Mental Health campaigners have welcomed the commissioning of an investigation into the increase in the number of unexpected deaths of patients suffering from mental health problems in The Norfolk and Suffolk NHS Foundation Trust. In the year 2012-13 there were 61 deaths and in 2014-15 the number had risen to 129. This is higher than other UK mental health trusts.
Following a Freedom of Information request by the Liberal Democrats the figures were released earlier this week. The Care Quality Commission (CQC) placed the trust in special measures last year when it described the service as “not safe”. Liberal Democrat MP for North Norfolk, Norman Lamb, who was former coalition health minister, stated that the investigation “raise really serious concerns”. He pointed out that the “dramatic rise in unexpected deaths and suicides” comes at a time “when real terms funding has gone down”.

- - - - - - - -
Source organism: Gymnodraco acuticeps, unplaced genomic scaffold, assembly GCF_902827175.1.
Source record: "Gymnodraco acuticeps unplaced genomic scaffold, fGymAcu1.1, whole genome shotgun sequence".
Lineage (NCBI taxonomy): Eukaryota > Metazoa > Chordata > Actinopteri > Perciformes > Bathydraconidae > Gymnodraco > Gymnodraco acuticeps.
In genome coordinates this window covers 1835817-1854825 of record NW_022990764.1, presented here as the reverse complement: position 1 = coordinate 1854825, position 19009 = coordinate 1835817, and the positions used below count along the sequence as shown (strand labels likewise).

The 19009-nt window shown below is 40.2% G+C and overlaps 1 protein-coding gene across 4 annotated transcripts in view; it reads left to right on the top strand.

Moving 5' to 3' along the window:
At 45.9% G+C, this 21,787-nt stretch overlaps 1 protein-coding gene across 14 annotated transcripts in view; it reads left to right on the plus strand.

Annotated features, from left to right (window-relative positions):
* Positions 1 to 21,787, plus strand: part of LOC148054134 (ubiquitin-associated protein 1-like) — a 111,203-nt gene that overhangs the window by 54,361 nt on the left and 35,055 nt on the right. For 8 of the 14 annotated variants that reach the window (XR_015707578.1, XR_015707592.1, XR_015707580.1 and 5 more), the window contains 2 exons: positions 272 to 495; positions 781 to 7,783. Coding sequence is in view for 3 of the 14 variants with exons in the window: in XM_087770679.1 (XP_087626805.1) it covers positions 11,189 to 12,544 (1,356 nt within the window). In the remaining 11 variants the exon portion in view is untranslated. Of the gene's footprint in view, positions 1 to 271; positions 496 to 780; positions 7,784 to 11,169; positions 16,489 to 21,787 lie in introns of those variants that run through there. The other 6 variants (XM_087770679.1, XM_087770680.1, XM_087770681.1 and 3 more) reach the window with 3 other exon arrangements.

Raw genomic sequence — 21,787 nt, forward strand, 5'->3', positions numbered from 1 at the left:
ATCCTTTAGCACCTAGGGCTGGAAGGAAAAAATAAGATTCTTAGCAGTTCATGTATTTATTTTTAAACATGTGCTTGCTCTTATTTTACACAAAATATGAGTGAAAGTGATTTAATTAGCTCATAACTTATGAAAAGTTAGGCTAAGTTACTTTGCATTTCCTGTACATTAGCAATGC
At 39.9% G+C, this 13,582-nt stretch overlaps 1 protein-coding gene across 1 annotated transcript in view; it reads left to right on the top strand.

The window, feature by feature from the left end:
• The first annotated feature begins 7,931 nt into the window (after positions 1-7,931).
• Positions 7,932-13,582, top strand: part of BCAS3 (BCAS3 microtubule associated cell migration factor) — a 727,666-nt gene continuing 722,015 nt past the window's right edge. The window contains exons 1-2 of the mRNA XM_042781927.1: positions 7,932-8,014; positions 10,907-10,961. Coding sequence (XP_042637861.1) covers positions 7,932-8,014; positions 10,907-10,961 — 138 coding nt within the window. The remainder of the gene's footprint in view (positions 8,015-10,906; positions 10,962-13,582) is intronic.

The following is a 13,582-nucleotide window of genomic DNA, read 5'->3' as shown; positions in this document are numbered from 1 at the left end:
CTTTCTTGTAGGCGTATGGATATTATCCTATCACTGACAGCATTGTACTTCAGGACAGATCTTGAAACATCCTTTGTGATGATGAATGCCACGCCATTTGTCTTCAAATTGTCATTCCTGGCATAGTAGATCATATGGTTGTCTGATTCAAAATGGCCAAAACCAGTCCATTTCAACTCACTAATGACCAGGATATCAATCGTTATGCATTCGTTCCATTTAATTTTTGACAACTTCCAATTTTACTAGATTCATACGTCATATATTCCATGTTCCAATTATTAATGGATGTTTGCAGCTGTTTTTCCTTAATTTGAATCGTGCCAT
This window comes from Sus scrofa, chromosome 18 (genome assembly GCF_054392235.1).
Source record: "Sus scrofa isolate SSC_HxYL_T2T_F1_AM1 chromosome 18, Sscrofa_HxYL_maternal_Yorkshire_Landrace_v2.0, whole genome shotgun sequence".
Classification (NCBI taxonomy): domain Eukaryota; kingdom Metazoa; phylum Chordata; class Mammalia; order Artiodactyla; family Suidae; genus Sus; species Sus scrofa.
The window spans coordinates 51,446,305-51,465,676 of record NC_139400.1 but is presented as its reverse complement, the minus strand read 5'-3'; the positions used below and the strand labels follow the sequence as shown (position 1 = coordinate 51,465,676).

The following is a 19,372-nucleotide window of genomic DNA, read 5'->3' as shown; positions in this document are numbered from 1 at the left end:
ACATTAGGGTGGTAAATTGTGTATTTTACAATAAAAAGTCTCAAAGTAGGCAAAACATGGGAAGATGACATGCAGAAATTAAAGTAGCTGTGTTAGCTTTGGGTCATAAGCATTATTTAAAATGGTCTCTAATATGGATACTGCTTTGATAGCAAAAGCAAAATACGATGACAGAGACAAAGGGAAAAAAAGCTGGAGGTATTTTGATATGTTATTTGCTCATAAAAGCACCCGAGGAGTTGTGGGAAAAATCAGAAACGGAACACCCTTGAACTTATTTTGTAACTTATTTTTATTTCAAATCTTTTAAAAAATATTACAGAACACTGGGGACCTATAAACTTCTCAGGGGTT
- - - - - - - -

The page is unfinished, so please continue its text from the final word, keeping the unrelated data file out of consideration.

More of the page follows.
Chief executive of the trust, Michael Scott, said: “Commissioning an investigation by an independent organisation shows how committed our board is into seeking clarity about what has caused this rise”. He went on to say that the investigation was about reassuring “those who find the figures alarming”.
Campaign to Save Mental Health Services representative Anne Humphreys stated that her organisation had been pushing for an investigation for more than two years. She said: “we need an inquiry that is thorough and its recommendations fully implemented to prevent deaths and suffering for bereaved families”.
Results from the investigation should be published in around three months.